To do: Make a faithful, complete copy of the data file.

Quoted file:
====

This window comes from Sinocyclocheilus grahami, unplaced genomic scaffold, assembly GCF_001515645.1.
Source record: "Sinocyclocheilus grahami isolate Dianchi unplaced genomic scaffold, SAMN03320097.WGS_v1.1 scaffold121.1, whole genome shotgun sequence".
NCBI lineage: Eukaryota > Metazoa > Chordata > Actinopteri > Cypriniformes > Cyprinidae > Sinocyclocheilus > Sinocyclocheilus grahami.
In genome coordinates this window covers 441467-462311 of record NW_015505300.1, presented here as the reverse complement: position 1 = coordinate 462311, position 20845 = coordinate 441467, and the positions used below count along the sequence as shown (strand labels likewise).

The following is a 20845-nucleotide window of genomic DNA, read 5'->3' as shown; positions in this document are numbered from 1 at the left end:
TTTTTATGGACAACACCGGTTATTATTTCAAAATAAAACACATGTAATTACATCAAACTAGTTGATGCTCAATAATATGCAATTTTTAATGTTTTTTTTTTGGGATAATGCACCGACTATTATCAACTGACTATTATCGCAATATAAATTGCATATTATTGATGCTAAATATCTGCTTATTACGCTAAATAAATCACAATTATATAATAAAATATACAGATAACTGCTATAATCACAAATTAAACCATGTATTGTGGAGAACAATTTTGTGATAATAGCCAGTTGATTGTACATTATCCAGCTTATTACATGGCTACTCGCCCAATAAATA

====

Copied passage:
This window comes from Sinocyclocheilus grahami, unplaced genomic scaffold, assembly GCF_001515645.1.
Source record: "Sinocyclocheilus grahami isolate Dianchi unplaced genomic scaffold, SAMN03320097.WGS_v1.1 scaffold121.1, whole genome shotgun sequence".
NCBI lineage: Eukaryota > Metazoa > Chordata > Actinopteri > Cypriniformes > Cyprinidae > Sinocyclocheilus > Sinocyclocheilus grahami.
In genome coordinates this window covers 441467-462311 of record NW_015505300.1, presented here as the reverse complement: position 1 = coordinate 462311, position 20845 = coordinate 441467, and the positions used below count along the sequence as shown (strand labels likewise).

The following is a 20845-nucleotide window of genomic DNA, read 5'->3' as shown; positions in this document are numbered from 1 at the left end:
TTTTTATGGACAACACCGGTTATTATTTCAAAATAAAACACATGTAATTACATCAAACTAGTTGATGCTCAATAATATGCAATTTTTAATGTTTTTTTTTTGGGATAATGCACCGACTATTATCAACTGACTATTATCGCAATATAAATTGCATATTATTGATGCTAAATATCTGCTTATTACGCTAAATAAATCACAATTATATAATAAAATATACAGATAACTGCTATAATCACAAATTAAACCATGTATTGTGGAGAACAATTTTGTGATAATAGCCAGTTGATTGTACATTATCCAGCTTATTACATGGCTACTCGCCCAATAAATA